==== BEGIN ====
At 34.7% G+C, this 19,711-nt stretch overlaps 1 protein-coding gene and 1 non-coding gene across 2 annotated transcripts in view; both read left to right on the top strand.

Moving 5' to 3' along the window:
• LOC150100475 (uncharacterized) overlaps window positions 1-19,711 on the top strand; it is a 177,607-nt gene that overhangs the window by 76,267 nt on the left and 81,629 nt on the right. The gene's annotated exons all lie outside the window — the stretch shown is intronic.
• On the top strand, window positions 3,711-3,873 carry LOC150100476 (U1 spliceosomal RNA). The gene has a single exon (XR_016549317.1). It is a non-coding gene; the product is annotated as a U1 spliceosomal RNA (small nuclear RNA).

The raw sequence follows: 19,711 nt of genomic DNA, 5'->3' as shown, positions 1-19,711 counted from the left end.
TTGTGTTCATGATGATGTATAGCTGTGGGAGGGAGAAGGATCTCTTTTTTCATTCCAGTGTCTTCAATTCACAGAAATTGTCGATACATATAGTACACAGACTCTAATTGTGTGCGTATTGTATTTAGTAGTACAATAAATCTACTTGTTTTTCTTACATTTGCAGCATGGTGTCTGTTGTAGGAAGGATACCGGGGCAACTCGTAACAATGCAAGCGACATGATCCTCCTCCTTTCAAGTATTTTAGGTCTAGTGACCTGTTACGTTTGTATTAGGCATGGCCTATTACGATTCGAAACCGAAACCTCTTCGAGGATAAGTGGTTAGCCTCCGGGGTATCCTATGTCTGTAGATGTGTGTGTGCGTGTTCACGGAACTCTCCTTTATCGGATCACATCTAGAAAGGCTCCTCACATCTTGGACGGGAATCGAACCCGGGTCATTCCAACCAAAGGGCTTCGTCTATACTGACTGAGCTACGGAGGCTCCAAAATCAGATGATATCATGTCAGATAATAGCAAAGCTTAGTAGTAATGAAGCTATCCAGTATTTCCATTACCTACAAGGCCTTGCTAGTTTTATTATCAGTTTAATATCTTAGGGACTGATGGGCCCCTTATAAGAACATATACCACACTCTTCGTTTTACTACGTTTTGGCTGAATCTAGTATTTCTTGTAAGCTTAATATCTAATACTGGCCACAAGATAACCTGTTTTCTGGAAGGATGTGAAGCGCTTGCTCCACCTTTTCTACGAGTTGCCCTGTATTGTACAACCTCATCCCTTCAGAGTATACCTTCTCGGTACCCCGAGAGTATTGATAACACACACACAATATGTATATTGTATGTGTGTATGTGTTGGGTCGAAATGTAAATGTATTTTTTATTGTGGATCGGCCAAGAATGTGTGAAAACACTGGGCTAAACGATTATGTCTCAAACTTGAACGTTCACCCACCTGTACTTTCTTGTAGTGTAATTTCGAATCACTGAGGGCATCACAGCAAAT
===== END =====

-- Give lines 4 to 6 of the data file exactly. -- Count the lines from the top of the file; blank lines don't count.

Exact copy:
• On the top strand, window positions 3,711-3,873 carry LOC150100476 (U1 spliceosomal RNA). The gene has a single exon (XR_016549317.1). It is a non-coding gene; the product is annotated as a U1 spliceosomal RNA (small nuclear RNA).

The raw sequence follows: 19,711 nt of genomic DNA, 5'->3' as shown, positions 1-19,711 counted from the left end.
TTGTGTTCATGATGATGTATAGCTGTGGGAGGGAGAAGGATCTCTTTTTTCATTCCAGTGTCTTCAATTCACAGAAATTGTCGATACATATAGTACACAGACTCTAATTGTGTGCGTATTGTATTTAGTAGTACAATAAATCTACTTGTTTTTCTTACATTTGCAGCATGGTGTCTGTTGTAGGAAGGATACCGGGGCAACTCGTAACAATGCAAGCGACATGATCCTCCTCCTTTCAAGTATTTTAGGTCTAGTGACCTGTTACGTTTGTATTAGGCATGGCCTATTACGATTCGAAACCGAAACCTCTTCGAGGATAAGTGGTTAGCCTCCGGGGTATCCTATGTCTGTAGATGTGTGTGTGCGTGTTCACGGAACTCTCCTTTATCGGATCACATCTAGAAAGGCTCCTCACATCTTGGACGGGAATCGAACCCGGGTCATTCCAACCAAAGGGCTTCGTCTATACTGACTGAGCTACGGAGGCTCCAAAATCAGATGATATCATGTCAGATAATAGCAAAGCTTAGTAGTAATGAAGCTATCCAGTATTTCCATTACCTACAAGGCCTTGCTAGTTTTATTATCAGTTTAATATCTTAGGGACTGATGGGCCCCTTATAAGAACATATACCACACTCTTCGTTTTACTACGTTTTGGCTGAATCTAGTATTTCTTGTAAGCTTAATATCTAATACTGGCCACAAGATAACCTGTTTTCTGGAAGGATGTGAAGCGCTTGCTCCACCTTTTCTACGAGTTGCCCTGTATTGTACAACCTCATCCCTTCAGAGTATACCTTCTCGGTACCCCGAGAGTATTGATAACACACACACAATATGTATATTGTATGTGTGTATGTGTTGGGTCGAAATGTAAATGTATTTTTTATTGTGGATCGGCCAAGAATGTGTGAAAACACTGGGCTAAACGATTATGTCTCAAACTTGAACGTTCACCCACCTGTACTTTCTTGTAGTGTAATTTCGAATCACTGAGGGCATCACAGCAAAT